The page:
As the election of 2016 underscored, we in the United States live in a polarized and fractured society, where there is, increasingly, a lack of interaction, dialog, and understanding between groups. In this discussion seminar, we will try to escape our particular niches and enclaves to seek the perspectives of those who occupy different segments of contemporary American society. In so doing, we will engage fundamental questions about identity, difference, and how best to build a new pluralism. We will work with students to compile our final reading list, though the list will include some of the following: Ta-Nehisi Coates, Between the World and Me; J.D. Vance, Hillbilly Elegy: A Memoir of a Family and Culture in Crisis; George Packer, The Unwinding: An Inner History of the New America; Jessica Valenti, Sex Object; Arlie Hochschild, Strangers in Their Own Land; Katherine J. Cramer, The Politics of Resentment: Rural Consciousness in Wisconsin and the Rise of Scott Walker; and T.M. Luhrmann, When God Talks Back: Understanding the American Evangelical Relationship with God. Begin in Winter Quarter and run through Spring Quarter. Class meeting dates: Five Tuesday Evenings from 7:00 -- 9:00 (precise dates TBD). DISCUSSIONS IN ETHICAL & PROFESSIONAL VALUES COURSES RANKING FORM: To apply for this course, 2L, 3L and Advanced Degree students must complete and submit a Ranking Form available on the SLS website (Click Courses at the bottom of the homepage and then click Consent of Instructor Forms). See Consent Application Form for instructions and submission deadline. Elements used in grading: Class attendance at all sessions and class participation.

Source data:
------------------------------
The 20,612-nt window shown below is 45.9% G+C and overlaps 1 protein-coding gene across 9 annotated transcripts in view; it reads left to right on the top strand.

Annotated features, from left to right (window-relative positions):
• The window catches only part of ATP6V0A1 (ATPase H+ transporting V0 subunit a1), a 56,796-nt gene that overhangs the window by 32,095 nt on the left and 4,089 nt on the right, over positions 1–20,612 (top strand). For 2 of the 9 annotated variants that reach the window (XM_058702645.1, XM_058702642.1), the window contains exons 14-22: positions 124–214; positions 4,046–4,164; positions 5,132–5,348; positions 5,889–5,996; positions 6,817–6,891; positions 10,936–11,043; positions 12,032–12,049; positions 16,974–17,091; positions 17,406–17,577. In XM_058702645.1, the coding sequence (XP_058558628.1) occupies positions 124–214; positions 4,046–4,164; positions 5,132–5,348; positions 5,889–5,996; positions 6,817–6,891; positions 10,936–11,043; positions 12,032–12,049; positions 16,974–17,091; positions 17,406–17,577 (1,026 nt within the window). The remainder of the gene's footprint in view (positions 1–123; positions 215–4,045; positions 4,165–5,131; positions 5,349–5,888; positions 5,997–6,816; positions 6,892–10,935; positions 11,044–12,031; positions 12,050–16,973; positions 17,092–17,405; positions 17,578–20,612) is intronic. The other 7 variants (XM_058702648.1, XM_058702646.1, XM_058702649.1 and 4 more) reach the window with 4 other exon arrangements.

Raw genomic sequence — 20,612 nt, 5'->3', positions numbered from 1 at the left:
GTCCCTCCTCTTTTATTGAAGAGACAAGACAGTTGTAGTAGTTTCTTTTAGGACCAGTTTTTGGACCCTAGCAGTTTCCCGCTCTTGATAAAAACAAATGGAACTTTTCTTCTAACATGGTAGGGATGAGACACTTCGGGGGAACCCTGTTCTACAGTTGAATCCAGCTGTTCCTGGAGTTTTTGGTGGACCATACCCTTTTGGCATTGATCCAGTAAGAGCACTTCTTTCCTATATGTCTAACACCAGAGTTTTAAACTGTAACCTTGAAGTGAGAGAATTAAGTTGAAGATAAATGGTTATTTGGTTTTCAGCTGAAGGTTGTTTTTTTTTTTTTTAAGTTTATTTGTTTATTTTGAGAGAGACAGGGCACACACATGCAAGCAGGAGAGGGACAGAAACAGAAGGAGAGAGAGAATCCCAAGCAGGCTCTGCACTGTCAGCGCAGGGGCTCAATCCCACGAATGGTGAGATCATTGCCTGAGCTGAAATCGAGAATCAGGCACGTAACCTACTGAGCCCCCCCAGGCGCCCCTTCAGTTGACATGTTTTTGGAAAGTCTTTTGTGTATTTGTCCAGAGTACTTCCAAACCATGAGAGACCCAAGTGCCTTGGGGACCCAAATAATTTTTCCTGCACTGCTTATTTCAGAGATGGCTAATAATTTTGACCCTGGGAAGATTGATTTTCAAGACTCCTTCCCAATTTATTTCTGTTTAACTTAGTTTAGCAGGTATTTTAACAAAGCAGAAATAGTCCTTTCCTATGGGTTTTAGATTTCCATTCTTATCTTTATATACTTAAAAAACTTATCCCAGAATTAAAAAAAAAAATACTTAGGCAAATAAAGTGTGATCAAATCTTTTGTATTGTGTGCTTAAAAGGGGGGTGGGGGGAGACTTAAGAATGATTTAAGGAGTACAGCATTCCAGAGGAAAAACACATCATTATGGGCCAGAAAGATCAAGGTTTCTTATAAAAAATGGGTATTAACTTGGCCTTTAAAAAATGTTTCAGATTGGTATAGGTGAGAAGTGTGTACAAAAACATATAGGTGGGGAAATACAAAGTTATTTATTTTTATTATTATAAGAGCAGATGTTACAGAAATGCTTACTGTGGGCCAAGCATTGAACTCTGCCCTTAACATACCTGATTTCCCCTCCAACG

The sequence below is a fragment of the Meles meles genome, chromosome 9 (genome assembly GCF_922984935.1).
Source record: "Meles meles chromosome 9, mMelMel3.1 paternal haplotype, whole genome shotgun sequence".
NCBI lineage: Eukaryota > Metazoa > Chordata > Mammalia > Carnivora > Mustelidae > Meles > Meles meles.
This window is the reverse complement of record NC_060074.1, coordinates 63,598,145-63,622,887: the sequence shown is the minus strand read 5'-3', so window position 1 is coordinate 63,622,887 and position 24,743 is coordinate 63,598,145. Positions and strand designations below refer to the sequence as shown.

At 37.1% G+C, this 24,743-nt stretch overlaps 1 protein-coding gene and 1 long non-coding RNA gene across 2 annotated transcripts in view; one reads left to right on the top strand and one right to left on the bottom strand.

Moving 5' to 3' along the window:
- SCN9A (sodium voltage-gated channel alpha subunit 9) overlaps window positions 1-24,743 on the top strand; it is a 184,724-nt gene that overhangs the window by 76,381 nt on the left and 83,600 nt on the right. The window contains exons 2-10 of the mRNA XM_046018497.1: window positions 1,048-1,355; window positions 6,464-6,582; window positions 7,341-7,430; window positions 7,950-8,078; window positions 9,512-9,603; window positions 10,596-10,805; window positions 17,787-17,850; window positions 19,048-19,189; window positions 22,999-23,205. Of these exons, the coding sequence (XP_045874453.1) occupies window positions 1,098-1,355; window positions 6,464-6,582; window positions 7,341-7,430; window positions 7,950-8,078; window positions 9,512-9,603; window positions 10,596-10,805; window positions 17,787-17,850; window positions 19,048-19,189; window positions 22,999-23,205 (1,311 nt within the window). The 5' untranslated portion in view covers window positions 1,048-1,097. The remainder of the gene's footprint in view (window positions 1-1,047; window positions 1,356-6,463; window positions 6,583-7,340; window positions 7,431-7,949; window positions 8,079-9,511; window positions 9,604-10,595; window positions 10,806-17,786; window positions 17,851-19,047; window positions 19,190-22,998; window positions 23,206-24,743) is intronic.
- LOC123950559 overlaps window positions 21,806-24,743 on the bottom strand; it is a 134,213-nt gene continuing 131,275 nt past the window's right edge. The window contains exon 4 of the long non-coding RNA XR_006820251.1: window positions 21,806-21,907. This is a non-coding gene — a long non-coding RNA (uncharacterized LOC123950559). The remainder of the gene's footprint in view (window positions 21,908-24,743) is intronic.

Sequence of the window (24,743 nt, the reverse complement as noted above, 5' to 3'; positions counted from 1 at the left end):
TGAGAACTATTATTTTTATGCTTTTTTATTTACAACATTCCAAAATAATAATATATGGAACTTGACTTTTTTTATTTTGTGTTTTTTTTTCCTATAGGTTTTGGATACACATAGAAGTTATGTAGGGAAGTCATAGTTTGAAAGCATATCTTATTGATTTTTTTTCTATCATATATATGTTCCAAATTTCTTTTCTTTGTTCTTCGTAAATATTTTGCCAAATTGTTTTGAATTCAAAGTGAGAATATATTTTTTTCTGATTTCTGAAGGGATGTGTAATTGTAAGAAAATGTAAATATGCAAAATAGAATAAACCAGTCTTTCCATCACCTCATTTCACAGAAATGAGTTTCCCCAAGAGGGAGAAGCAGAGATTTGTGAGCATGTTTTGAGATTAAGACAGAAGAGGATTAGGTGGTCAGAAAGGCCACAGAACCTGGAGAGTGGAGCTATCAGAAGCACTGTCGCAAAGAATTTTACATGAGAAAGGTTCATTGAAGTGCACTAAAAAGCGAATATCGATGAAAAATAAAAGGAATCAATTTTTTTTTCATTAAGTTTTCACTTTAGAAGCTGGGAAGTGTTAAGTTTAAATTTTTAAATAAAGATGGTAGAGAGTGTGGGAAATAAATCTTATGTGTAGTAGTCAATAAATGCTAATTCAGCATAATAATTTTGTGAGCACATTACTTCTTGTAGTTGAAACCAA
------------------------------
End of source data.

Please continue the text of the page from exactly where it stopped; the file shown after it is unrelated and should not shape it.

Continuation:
Terms: Win, Spr | Units: 1 | Grading: Law Mandatory P/R/F